Dramatic hikes in newsprint prices and increases in postage prices are forcing paper publications into considering ways to leverage their content electronically, with many publications sampling multiple methods…an estimated 57 newspapers launched some form of on-line service in 1994. U.S. newspapers have been investing heavily to upgrade their printing facilities, having spent some $1.2 billion on such activities in 1995. For traditional print publishers, moving to an electronic format eliminates paper, printing presses, and postage — three of the industry’s biggest budget items.

As most scholars argued, the general public needs both printed media and cyberspace in politics in order to get a better idea of what is happening. Printed newspapers may currently be more politically influential than the Internet because there is less individual input in printed media, but as printed papers drop by the wayside, cyberspace will pick up the slack and become ever more influential in politics and all walks of daily life.

The United Press International CEO James Adams told the publishing industry executives while giving a keynote address to the Seybold seminar in New York in 1998 that the Internet revolution threatens to sweep away the traditional news media unless they recognize and exploit the opportunities the revolution has created. He said: “I believe we are watching the demise of the traditional media, as we have known it for much of this century. … The issue is unavoidable–either the media and publishing industries come to grips with the challenges and opportunities of the knowledge age, or you’re toast. Because if you don’t provide the knowledge that the people seek, they’ll find it somewhere. Even if they have to fashion it themselves…To meet the serious competition from the infosphere….every old media company must revolutionize…The infosphere is a place for revolutionaries. Join the revolution or die.”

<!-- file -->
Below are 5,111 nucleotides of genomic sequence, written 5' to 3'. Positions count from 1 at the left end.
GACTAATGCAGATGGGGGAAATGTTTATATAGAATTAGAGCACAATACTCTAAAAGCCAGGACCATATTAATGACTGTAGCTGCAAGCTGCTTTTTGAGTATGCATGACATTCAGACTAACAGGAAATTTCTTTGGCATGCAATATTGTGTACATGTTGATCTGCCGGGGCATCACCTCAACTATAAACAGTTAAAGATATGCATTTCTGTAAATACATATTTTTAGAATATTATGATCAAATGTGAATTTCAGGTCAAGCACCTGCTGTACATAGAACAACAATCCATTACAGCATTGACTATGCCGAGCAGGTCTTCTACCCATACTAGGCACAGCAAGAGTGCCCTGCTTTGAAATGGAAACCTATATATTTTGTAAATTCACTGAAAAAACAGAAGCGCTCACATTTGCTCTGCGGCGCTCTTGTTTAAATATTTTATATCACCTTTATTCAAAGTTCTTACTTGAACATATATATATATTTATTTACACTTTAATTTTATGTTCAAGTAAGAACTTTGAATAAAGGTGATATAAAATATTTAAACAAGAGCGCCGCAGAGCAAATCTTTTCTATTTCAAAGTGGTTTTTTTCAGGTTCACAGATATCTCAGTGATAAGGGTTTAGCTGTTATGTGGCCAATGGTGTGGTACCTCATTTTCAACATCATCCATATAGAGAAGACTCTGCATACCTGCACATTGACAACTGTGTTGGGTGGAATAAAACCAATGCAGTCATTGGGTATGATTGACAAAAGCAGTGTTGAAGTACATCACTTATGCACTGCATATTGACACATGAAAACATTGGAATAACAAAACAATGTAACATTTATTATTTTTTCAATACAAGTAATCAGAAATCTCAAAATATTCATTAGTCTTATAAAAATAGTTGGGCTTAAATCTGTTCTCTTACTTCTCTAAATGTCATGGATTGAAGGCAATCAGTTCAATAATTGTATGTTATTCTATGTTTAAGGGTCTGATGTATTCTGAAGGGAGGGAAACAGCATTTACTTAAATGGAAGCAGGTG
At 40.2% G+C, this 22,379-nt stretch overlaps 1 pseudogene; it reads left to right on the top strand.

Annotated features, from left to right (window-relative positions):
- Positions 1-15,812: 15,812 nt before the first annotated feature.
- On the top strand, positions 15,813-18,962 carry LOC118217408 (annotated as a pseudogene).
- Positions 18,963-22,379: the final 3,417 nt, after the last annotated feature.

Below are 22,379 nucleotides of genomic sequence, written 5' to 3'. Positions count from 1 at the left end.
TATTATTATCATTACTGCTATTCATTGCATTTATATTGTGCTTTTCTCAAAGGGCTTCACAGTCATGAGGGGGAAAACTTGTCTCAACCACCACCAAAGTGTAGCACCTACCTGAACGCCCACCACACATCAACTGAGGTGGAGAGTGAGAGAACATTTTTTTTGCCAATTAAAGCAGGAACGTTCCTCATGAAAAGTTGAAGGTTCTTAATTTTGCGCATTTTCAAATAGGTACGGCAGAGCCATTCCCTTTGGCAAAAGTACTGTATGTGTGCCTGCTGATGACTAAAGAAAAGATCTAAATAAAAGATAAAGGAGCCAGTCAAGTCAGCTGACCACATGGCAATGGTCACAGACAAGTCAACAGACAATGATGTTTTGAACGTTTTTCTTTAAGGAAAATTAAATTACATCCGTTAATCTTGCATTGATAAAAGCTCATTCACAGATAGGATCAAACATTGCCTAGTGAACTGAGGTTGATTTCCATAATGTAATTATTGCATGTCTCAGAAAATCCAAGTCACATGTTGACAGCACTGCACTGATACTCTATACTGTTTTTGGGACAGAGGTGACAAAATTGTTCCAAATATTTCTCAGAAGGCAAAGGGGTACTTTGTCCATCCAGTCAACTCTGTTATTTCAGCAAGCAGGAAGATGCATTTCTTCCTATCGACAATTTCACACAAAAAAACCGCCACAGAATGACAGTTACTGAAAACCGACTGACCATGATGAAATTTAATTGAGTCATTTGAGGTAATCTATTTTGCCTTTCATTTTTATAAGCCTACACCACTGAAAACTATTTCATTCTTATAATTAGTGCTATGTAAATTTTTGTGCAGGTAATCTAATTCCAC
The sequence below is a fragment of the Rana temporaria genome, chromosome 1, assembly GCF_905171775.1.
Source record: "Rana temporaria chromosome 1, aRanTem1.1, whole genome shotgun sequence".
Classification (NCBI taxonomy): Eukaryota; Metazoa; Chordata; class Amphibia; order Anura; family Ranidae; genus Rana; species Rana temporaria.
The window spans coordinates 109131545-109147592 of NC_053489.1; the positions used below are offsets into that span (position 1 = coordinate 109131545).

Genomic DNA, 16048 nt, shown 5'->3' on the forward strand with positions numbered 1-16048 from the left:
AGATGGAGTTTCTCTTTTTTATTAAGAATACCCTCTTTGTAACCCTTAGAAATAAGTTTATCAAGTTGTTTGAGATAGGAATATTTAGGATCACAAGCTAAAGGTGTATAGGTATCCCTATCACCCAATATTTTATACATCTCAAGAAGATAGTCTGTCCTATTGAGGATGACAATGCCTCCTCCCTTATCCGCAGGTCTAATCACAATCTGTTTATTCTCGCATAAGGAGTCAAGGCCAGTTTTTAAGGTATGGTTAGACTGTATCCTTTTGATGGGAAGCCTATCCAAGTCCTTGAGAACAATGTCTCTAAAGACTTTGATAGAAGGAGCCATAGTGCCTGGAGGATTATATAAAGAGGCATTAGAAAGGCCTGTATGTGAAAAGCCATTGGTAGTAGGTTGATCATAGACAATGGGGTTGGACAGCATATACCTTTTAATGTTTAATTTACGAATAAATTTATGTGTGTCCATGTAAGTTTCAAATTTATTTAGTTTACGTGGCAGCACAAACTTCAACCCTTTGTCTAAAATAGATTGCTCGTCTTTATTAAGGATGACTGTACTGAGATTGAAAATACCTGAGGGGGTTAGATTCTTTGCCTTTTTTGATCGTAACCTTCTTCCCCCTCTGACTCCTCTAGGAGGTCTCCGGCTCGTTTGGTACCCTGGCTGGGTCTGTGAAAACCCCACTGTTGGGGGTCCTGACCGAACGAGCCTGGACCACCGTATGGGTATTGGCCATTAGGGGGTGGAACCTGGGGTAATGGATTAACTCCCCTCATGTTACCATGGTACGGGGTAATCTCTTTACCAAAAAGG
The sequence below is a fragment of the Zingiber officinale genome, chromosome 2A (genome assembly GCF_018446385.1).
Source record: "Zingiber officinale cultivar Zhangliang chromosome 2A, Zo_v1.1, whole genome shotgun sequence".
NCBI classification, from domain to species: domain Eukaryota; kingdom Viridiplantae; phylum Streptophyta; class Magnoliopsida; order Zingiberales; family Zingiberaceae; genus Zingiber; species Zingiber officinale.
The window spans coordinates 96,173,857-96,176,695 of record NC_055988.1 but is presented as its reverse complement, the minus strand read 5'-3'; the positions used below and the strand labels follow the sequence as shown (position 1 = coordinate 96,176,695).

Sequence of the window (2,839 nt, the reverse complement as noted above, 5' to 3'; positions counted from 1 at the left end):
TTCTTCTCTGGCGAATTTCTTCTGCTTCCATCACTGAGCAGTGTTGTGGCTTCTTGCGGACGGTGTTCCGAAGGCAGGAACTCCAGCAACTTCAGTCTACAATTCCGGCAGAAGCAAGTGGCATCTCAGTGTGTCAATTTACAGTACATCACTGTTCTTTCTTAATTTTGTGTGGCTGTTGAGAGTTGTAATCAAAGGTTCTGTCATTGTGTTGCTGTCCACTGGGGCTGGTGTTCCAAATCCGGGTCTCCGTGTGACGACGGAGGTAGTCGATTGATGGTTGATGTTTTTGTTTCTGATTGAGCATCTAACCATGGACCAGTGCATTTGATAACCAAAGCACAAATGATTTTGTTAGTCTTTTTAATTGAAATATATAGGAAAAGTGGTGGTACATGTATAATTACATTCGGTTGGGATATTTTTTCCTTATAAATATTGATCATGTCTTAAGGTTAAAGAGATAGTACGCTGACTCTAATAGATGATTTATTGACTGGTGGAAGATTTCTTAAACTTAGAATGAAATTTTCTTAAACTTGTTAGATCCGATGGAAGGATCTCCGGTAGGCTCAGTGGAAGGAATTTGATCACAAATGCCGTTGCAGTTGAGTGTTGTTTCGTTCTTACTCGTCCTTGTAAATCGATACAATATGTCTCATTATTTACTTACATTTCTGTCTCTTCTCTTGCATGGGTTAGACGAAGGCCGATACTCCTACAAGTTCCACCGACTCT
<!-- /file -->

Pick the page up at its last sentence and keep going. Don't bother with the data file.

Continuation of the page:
The demise of newspapers and rise of cyberspace will impact society in greater ways, but it won’t create the demise of journalism, democracy, politics, and reading. People have so much to absorb from the Internet that it could create more confusion than benefit, and that may be the only serious negative effect on society. Further, the access to cyberspace will open up greater chances of having open forums, which are the principle ingredients of democracy. However, some may misuse cyberspace, so the legislatures around the world should work together with the United Nations to establish a body within the UN to monitor the activities of misusing cyberspace to enable positive engagement for a healthier society.

It is therefore considered as a drastic change engendered by technological advances and the Internet, which have caused anxiety among the printed newspaper practitioners, as well as the educators, in the communication field resulting in debates on the future of the main media-based dimensions of journalism—print, TV, radio¸ and online will have little or no negative aspects, except that everything will be shifted from printed to digital with modernization, with lessen pollution but more citizen participation. So, the printed newspapers, rather than labelling them as demised, can make reforms by embracing cyberspace to promote real democracy and contribute to global stability.

(Note: This is a research paper prepared by Satheesan Kumaaran)
(The author can be reached at e-mail: satheesan_kumaaran@yahoo.com)

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  1. Pingback: PART 3: The Fall of the Printed Newspaper and the Rise of … | U.S. Justice Talk - March 5, 2011